The first time we see Ruby Sparks, she comes to Dano’s Calvin Weir-Fields in a dream, a vision bathed in yellow light. Once a high school-dropout prodigy, Calvin is celebrating the tenth anniversary of his first and only novel by hunkering down in his modernist home, failing at an exercise program devised by his concerned older brother Harry (Chris Messina), hugging a teddy bear on his therapist’s (Elliott Gould) couch, enduring questions from fans who wonder what it’s like not to be famous anymore, and socializing with basically no one. Spurred by vivid dreams and his shrink’s homework assignment, he feels a rush of inspiration and begins frantically typing Ruby’s story.
Calvin’s thrilled with his creation, but Harry expresses his doubts in a speech that echoes Kazan’s take on the Manic Pixie Dream Girl. “Quirky, messy women whose problems only make them more endearing are not real,” he says. But she is so real to Calvin that she consumes his thoughts the way an actual girlfriend would — and then, one morning, he wakes up and she’s making eggs in his kitchen. Ruby is an excellent cook with a flair for matching brightly colored tights with adorable dresses. She is a competent artist with no pesky ambition who loves Calvin and isn’t afraid to take her panties off while dancing. And although he initially fears he’s hallucinating, he soon finds out that everyone can see Ruby. Somehow, seemingly against the laws of the universe, she exists.
And this is where Kazan pulls the rug out from under all the sensitive dudes who long for their very own Ruby Sparks (and the women who wish they could leave their frustratingly complex existences behind and be her), the part where we find out where all those groan-worthy moments we’ve already seen in other movies are leading. Now that Calvin has stopped writing about her, Ruby begins to develop on her own. All of a sudden, she’s singing while he tries to write and feels too tired for sex and wants to meet his hippie mother and wonders why he has no friends. Our reclusive antihero knows he can regain control of her at any time by continuing his story — but what kind of a sicko would turn his girlfriend into a literary Stepford Wife, now that he knows she’s a flesh-and-blood person?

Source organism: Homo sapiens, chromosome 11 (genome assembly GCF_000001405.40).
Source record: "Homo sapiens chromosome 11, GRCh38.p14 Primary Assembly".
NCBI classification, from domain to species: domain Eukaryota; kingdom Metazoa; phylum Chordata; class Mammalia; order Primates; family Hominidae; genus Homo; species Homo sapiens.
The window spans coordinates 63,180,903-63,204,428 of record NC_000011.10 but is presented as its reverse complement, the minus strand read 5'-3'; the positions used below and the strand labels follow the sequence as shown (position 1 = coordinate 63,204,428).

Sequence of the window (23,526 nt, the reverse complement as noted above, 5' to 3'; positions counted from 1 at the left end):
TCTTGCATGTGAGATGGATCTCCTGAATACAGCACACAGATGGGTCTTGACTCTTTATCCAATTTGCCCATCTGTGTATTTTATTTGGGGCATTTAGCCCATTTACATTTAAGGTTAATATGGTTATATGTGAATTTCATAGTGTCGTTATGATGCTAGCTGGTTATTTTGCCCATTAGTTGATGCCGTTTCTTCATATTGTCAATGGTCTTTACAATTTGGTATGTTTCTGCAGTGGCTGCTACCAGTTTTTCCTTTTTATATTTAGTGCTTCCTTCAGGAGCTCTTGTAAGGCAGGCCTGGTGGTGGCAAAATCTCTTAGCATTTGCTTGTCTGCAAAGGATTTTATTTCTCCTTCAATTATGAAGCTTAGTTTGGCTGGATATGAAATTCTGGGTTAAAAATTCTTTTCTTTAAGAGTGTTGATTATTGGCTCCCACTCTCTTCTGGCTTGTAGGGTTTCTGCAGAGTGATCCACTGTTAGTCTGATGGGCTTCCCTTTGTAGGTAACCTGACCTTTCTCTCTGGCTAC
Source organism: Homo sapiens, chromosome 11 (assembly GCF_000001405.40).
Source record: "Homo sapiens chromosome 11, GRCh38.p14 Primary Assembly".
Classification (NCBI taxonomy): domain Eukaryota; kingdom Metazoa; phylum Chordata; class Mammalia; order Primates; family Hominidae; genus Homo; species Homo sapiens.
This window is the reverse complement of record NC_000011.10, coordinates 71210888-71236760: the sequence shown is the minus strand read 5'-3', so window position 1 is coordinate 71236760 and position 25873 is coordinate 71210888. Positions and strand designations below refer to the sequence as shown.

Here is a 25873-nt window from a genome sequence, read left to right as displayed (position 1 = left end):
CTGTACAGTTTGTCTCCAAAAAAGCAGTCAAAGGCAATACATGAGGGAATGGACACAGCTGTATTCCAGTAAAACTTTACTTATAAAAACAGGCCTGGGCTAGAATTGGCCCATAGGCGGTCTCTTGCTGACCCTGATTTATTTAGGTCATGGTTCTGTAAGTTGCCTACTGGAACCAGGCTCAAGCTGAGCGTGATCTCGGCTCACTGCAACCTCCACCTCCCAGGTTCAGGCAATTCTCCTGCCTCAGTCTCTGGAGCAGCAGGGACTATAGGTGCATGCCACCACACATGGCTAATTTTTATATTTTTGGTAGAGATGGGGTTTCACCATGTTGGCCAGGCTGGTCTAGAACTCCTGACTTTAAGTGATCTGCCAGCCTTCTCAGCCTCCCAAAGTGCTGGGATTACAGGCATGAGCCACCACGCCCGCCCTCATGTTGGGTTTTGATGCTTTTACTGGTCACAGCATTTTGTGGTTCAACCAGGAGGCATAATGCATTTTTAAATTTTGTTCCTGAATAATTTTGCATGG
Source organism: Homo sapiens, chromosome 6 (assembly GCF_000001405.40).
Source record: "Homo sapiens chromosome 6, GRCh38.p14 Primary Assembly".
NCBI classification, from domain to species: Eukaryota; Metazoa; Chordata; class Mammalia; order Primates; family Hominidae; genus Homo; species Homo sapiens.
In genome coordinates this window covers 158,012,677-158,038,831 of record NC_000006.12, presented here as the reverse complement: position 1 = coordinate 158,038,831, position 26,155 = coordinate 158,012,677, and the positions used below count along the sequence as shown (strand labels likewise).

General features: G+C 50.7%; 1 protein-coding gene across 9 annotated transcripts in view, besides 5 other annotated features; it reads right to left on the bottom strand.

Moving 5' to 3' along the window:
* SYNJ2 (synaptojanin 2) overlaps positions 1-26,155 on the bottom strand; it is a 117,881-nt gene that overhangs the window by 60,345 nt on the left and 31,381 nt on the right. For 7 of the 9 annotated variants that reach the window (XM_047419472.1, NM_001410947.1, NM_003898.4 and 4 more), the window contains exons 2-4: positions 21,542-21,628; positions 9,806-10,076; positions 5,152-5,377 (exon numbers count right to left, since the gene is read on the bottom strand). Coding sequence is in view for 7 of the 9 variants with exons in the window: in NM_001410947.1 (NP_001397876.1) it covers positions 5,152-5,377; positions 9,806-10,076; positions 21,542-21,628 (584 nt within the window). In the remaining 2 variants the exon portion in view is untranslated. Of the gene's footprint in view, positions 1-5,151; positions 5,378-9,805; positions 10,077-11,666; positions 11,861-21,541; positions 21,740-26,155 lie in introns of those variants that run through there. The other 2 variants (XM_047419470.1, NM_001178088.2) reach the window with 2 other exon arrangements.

What comes next is too smart and chaotically graceful to spoil, an emotionally charged implosion of a fatally one-dimensional archetype that dramatizes the problem with lonely male writers creating female characters who don’t exist — pretty, offbeat girls with no hopes or dreams or thoughts or needs of their own. It’s no coincidence that it took a woman screenwriter to inoculate us against the Manic Pixie Dream Girl epidemic.
But Ruby Sparks doesn’t just kill all those boring Zooey Deschanel and Kirsten Dunst caricatures; as an excellent ex-girlfriend ex machina cameo by Deborah Ann Woll (aka Jessica from True Blood) drives home, Kazan’s aim is broader and deeper than that. She wants us to come out of the theater thinking not just about cinematic archetypes, but also about our own lives, and how selfish and futile and immature and silly it is to try and shape the person we love into our perfect mate. The film is an affirmation that no one we could ever dream up to meet our needs could mean as much to us as a real, flawed, spontaneous human being.
That’s a whole lot of cultural criticism and universal lesson-learning to pack into a romantic comedy, but the film’s moralizing only rarely takes the place of entertainment. Aided by direction that doesn’t overstate the obvious and excellent performances from a cast that also features Annette Bening, Steve Coogan, and Antonio Banderas, Ruby Sparks is a quick and witty summer Indiewood movie that also happens to take apart some of the most tired clichés about writing and love.